Monday, March 21, 2016

Downer: State house hack inveighs against the devil's weed

If things weren't bad enough on a cold, gray slushy Monday morning, here's what greeted Boston Globe readers this morning on A1:

Talk about a buzz kill.  According to the Globe, a state Senator named Jason M. Lewis spent a year and talked to “50-plus” experts (although it's not clear if that means 51 experts or three old coots).   Now he's put out a report arguing that recreational use of the stuff should remain illegal in the Commonwealth.

OK, why?

Well, one reason is:
[T]he state doesn’t have a clear metric or clear protocols for when someone is too impaired by marijuana to drive safely, he said. There is no marijuana equivalent to the legal prohibition of driving with a blood alcohol level of 0.08 or greater. That should change before legalization, to ensure police have the tools to keep the public safe, Lewis posited.
He posited, did he?  In response, may we dare to asseverate that if this is an issue, shouldn't it be dealt with now?  Is it the case that no one is being accused of driving under the influence of muggles today?  If not, why not?  If there aren't any standards cabining the the discretion of police to bust driving dopers, on what basis are they doing it?  We have a crazy idea, cough, Ferguson, cough, LAPD, cough, but we'll leave that to another day.

But there's more.  According to Senator Lewis, you can't trust the marijuana industry to police itself because “the incentives of the US economic system don’t work when it comes to a recreational marijuana industry. . . .‘The fiduciary responsibility for a for-profit company is to generate as much profit as possible for a company’s shareholders, whether that’s a private company, for the owners, or whether it’s a public company,’ Lewis said.”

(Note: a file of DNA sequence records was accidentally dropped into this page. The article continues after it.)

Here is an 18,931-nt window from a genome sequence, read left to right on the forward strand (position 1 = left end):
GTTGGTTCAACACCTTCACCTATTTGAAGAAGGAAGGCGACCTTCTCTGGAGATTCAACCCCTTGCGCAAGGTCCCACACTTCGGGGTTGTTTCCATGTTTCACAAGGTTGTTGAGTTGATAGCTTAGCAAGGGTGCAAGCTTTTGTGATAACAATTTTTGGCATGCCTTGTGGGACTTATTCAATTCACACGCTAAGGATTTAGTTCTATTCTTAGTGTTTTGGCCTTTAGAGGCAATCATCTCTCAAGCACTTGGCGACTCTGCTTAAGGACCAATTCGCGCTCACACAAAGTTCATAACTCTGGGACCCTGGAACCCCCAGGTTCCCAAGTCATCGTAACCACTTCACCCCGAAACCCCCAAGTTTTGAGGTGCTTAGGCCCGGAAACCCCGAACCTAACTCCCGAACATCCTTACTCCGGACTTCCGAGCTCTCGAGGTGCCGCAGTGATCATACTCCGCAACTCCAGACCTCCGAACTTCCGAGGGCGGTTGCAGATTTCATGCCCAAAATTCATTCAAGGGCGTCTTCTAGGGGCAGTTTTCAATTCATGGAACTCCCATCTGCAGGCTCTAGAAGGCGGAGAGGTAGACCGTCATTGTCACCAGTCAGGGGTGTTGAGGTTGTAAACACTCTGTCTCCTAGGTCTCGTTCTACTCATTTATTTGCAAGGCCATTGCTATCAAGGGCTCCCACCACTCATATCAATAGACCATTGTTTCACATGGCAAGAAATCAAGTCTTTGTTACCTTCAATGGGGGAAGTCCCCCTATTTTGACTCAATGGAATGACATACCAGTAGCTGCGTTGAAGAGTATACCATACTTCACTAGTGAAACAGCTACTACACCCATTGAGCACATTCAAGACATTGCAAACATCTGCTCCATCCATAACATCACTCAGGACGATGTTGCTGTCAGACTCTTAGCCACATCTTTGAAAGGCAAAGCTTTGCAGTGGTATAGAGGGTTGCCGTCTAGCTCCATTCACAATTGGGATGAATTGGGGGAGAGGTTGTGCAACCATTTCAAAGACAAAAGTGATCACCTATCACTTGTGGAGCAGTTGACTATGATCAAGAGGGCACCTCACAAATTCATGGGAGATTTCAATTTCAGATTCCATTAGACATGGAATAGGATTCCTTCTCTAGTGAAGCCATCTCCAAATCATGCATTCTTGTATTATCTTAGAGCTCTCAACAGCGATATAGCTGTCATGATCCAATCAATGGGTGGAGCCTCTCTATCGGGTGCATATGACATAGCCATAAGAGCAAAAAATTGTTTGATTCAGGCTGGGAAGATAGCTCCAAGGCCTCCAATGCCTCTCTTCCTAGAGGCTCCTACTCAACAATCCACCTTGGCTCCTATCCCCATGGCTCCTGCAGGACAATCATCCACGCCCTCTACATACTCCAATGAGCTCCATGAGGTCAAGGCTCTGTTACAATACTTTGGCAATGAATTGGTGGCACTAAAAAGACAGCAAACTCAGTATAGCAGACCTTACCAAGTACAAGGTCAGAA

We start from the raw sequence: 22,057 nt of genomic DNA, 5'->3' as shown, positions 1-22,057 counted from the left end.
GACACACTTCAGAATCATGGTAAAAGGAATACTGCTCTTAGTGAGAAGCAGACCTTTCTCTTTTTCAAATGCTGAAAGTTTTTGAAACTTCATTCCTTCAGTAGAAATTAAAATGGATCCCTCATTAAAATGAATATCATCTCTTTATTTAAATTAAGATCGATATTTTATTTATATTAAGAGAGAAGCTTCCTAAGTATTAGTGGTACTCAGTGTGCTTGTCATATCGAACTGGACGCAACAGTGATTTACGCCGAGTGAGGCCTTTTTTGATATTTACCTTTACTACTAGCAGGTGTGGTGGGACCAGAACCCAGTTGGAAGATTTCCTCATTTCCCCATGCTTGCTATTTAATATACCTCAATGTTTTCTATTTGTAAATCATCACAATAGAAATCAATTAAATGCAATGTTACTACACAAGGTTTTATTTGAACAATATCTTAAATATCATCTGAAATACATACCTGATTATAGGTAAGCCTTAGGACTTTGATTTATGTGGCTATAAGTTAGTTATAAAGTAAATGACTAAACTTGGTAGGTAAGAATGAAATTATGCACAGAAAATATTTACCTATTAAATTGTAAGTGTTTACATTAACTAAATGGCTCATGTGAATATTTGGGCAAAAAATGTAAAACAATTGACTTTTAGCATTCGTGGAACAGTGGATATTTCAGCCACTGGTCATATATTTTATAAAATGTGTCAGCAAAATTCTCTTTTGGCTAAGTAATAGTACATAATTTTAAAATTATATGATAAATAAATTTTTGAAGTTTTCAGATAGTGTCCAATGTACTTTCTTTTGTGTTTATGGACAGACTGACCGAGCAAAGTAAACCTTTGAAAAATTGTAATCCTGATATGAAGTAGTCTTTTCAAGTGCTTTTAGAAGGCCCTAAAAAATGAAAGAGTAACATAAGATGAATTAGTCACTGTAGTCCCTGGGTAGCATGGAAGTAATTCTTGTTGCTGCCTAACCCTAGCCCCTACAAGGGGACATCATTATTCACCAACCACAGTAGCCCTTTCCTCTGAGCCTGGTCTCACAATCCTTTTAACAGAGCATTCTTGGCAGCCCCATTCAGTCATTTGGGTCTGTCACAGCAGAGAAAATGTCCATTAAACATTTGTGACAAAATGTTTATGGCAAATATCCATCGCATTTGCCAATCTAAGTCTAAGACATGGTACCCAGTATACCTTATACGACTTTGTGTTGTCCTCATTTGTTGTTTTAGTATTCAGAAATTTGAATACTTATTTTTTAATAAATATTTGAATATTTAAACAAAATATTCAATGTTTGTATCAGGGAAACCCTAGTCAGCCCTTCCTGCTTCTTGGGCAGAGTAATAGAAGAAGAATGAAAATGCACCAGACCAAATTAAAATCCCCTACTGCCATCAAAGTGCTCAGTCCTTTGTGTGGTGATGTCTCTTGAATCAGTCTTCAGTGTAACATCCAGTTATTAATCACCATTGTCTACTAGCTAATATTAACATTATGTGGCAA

And how does he come to this revelation?  According to the Globe, Lewis is a “onetime McKinsey & Co. consultant.”  OK, he would know.

His view on the marijuana industry doesn't distinguish it from the alcohol, insurance, drug, automobile, or gambling industries, none of whose products and services Senator Lewis seeks to outlaw.  Of course, it would be up to the Legislature to prescribe the fiduciary standards that any legal marijuana industry would have to meet.

So there the matter rests,  until someone reveals that Sen. Lewis is a principal in a hydroponic grow-light business or in fact the voters make up their own mind on the marijuana ballot initiative in November.

You would think that the Great and General Court would embrace legal marijuana.  It could generate lots of tax revenue to dump into underfunded public pension schemes.  It would undoubtedly produce lots of well-paid no-heavy-lifting lobbying jobs for ex-Legislators or even better no-work retainer agreements for lawyer-Solons.  Most important, we would posit, a totally-wasted electorate might be too busy staring at the Golden Dome to notice the depredations going on underneath.

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